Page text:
Having more or less power doesn’t necessarily make one or the other better, just suited for different purposes.

The finish nailer is definitely the more powerful of the two, you can safely secure heavy and thick trim, for example, without worrying about it falling away from the wall.

However, for projects that require precision, having a lot of power is actually inconvenient. This is why, even though they’re weaker, brad nailers are the best option for driving nails into softer and thinner pieces of wood.

Uses and Materials

As we’ve mentioned several times before, brad nailers are best suited for thin pieces of wood such as lightweight boards, trims, and molding because they won’t split or crack them. They’re quite useful for holding pieces together as the glue dries because the brads can be easily removed afterward.

Finish nailers, on the other hand, perform better when it comes to heavier tasks such as finishing furniture, cabinets, door casing, and other carpentry work. The tool is powerful enough to penetrate thicker lumber such as plywood, MDF, baseboards, and so on.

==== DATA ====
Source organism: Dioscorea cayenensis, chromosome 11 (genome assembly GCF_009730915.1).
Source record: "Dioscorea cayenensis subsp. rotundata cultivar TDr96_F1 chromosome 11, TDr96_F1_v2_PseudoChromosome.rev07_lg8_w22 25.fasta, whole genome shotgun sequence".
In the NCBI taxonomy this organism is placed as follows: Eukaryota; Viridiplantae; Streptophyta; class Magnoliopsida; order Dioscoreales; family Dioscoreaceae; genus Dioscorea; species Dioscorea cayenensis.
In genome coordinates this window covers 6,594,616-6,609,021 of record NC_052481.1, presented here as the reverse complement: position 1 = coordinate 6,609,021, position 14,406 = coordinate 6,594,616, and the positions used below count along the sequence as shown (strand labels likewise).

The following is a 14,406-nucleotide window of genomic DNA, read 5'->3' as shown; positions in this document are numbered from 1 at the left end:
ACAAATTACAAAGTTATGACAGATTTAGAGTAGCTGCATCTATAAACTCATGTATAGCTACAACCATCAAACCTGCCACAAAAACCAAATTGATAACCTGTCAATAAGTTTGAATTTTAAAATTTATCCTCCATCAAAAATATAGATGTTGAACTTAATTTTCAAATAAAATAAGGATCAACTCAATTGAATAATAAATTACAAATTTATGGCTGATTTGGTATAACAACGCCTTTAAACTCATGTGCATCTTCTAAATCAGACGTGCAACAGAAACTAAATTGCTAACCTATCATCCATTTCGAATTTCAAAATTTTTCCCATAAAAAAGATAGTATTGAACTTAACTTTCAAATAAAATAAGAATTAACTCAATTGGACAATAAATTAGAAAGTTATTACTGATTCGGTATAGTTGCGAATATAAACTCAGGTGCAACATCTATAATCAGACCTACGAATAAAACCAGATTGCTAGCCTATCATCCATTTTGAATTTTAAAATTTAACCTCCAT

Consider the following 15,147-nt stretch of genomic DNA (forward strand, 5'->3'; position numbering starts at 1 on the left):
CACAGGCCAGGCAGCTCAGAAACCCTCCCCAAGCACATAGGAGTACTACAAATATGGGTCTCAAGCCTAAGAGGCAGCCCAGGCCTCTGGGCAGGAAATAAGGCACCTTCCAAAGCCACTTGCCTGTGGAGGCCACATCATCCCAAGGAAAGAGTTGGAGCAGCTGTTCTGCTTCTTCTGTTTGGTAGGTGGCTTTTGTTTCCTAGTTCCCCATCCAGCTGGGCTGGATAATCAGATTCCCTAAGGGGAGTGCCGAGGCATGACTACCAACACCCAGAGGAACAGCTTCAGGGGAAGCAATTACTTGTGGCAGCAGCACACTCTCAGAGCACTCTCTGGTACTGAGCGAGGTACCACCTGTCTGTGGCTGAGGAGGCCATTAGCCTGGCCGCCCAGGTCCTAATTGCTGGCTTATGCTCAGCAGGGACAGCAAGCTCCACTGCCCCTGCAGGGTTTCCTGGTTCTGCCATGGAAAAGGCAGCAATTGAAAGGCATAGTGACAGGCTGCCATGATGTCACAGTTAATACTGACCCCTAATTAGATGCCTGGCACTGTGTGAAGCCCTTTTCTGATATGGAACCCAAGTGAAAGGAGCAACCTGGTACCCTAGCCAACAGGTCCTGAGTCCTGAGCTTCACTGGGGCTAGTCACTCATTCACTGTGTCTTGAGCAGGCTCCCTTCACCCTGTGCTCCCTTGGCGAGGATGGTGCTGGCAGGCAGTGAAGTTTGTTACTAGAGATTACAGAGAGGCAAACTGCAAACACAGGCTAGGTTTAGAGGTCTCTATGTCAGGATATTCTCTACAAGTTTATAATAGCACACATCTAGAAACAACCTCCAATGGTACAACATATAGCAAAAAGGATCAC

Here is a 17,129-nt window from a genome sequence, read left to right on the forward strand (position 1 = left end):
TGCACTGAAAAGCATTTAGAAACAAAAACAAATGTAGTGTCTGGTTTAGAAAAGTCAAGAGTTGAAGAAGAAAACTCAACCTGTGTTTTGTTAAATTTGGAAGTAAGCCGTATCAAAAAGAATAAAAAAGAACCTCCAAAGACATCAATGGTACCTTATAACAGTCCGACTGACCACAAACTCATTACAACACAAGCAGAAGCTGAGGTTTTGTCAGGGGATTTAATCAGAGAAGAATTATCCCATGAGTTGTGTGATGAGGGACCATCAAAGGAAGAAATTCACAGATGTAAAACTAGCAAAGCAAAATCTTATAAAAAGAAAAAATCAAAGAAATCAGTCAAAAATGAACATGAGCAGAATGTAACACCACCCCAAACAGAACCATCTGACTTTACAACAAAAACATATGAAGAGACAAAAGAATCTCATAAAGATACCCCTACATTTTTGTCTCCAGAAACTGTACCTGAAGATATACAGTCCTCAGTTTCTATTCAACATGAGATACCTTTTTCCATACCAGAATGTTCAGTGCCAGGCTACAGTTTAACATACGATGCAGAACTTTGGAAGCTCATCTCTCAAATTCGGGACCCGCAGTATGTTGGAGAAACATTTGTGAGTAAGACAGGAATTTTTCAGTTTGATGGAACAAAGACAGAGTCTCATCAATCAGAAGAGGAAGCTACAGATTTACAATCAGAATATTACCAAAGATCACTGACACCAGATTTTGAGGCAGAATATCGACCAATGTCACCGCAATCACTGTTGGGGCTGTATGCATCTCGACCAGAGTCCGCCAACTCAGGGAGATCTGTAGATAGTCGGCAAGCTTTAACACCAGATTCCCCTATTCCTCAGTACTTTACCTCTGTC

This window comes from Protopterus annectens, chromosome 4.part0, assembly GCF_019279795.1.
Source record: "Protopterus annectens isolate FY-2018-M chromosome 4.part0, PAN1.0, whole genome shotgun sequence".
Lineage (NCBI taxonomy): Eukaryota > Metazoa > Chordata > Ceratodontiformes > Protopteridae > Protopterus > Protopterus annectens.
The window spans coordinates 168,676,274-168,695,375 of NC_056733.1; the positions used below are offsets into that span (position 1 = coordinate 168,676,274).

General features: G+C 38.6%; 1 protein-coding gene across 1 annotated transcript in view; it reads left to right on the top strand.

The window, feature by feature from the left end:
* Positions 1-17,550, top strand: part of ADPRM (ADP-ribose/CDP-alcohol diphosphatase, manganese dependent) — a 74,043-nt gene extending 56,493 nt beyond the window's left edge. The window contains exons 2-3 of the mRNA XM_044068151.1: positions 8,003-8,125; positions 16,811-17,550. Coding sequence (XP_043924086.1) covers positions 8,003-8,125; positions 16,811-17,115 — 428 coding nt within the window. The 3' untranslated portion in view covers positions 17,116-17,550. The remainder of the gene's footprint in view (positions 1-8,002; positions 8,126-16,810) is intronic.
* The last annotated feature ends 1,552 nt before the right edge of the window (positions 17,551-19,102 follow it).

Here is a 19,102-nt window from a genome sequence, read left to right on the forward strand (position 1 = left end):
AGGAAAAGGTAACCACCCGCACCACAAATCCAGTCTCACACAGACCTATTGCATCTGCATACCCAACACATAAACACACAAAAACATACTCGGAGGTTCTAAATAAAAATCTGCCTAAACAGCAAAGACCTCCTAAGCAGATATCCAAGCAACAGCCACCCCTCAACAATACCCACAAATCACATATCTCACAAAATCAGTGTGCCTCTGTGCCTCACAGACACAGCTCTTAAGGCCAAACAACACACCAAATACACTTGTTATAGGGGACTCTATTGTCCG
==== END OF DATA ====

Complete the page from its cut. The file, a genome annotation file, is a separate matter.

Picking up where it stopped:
Prices vary a lot depending on the brand you go for, the power source of the nailer, and whether it includes any accessories. You can easily find both tools readily available at any hardware or home improvement store.

Amazon has a wide range of options you can choose from, so you can surely find one that fits within your budget. There are brad nailers for a low as $34 and as high as $300, and finish nailers from $50 to over $400.

Frequently Asked Questions about Brad Nailer vs Finish Nailer

Can I use brad nails for trim?